Laverton is the starting point for a 4wd track which leads east to Uluru. The area it travels over is very remote and inhospitable so trips through this region must be carefully planned.
The town itself is somewhat dry and dusty even in what is considered the winter. It is a working town that caters mostly for those involved in the mining operations nearby but
there are some interesting attractions in the area and some travellers are drawn here for the 4x4 trekking adventures that can be had to the east of town.
The Outback Way heads east from Laverton and takes travellers through the heart of Australia to Winton in Queensland.
The Anne Beadell Highway heads across to Coober Pedy in South Australia and the David Carnegie Road leads travellers to the Gunbarrell Highway and
Canning Stock Route. It is little wonder that so many 4x4 enthusiasts use the town as a jumping off point into the 'great unknown'.
Gold was discovered in the 1890s and the town was gazetted in 1900 (another source quotes 1898 but this appears to have been when the first town site was proposed 3
kilometres from the current location.)
The town was originally known as British Flag - the name of the first mine in the area - but it was renamed in honour of
Dr. Charles William Laver, a doctor who
travelled with John Forrest
in 1869. The Aboriginal name for the area was Buckanoo.
Laver was the son of a convict who 'made good'. He was born in 1863 at Chinaman's Creek near Castlemaine, Victoria. He worked as a drover and at one
stage helped bring livestock to the remote Kimberley region. It was while he was there that a prospector gave him a small
gold nugget. This sparked his interest in prospecting and led him to come to W.A. goldfields when the goldrush started.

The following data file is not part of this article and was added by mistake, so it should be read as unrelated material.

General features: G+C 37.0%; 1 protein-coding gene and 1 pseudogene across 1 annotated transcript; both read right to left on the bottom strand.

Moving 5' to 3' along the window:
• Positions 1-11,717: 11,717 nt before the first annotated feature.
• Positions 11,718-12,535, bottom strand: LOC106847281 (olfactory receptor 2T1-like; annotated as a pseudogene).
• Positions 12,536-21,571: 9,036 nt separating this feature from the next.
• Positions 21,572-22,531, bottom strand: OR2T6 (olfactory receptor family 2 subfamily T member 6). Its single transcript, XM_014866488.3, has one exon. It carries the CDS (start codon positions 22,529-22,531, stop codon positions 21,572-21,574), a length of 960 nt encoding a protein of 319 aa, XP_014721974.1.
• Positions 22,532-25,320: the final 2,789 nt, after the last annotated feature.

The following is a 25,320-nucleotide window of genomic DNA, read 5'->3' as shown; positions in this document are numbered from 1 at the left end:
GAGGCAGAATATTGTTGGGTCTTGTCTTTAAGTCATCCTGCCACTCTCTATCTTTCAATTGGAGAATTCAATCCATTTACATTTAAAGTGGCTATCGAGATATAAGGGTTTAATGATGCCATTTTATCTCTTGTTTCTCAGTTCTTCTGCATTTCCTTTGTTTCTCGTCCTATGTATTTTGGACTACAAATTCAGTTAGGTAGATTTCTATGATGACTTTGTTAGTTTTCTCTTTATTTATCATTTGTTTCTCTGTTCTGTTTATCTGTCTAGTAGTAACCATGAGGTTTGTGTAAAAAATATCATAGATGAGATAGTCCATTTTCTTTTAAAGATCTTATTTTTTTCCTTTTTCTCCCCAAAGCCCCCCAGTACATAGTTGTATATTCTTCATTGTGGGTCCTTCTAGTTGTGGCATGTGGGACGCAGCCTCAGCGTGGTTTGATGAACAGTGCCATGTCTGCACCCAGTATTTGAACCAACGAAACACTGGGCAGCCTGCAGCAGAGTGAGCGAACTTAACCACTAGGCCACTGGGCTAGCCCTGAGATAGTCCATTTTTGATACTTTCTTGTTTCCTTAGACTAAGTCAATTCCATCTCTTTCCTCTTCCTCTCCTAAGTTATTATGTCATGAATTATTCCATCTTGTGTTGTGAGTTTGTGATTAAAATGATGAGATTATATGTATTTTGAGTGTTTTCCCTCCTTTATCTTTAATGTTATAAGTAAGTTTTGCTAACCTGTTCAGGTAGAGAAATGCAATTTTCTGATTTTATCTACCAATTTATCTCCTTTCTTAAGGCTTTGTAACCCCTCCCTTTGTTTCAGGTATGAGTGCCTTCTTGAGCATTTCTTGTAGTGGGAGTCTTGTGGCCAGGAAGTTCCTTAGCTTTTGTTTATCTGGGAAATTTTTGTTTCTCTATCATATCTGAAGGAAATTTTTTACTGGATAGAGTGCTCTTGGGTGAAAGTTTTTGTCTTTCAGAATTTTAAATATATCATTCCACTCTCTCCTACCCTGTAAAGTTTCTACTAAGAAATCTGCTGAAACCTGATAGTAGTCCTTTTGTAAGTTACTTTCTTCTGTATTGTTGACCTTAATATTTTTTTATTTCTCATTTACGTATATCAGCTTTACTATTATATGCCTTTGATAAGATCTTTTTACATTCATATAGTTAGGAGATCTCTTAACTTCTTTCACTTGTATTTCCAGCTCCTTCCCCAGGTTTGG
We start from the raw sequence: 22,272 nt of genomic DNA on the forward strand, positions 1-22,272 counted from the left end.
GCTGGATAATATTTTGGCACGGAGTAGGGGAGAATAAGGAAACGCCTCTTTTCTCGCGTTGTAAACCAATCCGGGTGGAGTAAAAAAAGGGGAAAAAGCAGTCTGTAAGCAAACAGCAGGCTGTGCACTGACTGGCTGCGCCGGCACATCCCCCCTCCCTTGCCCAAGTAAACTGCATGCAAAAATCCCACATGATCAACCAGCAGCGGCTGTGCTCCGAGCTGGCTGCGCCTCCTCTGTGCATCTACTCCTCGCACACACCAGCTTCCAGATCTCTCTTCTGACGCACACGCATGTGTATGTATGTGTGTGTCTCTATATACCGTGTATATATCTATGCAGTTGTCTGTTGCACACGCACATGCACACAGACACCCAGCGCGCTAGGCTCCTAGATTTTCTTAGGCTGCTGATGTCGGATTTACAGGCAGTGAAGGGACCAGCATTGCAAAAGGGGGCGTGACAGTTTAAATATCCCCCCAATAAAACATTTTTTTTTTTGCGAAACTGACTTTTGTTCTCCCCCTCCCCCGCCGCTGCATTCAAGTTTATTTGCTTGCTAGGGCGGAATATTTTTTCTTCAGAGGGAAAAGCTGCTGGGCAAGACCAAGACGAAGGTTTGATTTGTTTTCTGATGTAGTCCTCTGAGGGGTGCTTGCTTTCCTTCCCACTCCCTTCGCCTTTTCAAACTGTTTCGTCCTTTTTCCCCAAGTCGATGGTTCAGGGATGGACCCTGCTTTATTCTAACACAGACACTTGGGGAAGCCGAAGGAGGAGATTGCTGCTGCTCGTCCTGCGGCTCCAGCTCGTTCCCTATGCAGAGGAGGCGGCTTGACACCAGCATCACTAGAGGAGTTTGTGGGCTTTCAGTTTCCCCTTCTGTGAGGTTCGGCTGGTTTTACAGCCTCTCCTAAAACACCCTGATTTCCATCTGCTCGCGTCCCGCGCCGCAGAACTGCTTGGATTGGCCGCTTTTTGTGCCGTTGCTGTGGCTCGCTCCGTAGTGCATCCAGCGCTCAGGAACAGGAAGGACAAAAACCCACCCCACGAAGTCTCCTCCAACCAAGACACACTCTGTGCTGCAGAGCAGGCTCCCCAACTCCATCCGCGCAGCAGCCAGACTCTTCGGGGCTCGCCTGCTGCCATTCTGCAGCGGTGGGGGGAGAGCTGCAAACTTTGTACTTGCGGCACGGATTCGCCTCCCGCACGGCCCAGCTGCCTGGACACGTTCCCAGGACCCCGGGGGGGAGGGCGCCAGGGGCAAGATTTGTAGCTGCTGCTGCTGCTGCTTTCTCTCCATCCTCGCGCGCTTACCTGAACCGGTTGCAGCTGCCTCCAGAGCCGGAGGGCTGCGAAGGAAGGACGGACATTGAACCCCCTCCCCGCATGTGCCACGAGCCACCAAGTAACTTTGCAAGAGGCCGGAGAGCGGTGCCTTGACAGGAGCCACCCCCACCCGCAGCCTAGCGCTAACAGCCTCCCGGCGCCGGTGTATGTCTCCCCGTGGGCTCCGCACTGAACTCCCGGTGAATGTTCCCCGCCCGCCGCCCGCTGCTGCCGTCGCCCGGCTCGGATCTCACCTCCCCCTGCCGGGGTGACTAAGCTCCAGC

Laver studied medicine in Britain and was working as a doctor in Coolgardie when he met a group of miners who had just staked
a claim that they called British Flag. They told Laver about the find and he purchased a bicycle and rode 390 kilometres out to the area to see for himself
what was going on. On his first prospecting trip Laver found 600 oz of gold and he then began promoting the find to investors in England.
Although interested in prospecting, Laver was always a doctor first and he never refused treatment to any who needed it, even if they could not pay.
During its early mining period the town had a reputation to equal any of the towns in America's old wild west. It was said at the time that the only person buried
in the local cemetery who had died of natural causes was a six week old baby.
‘Although the Mount Magnet goldfield can lay claim to several thriving townships… …there is not one at the present time, which possesses better prospects
of a prosperous future than Laverton.’ -
Twentieth Century Impressions of W.A. 1901
In 1969 nickel was discovered in the area and the town experienced a re-birth. The name Poseidon is forever linked to the area with a report of 3.65% nickel ore driving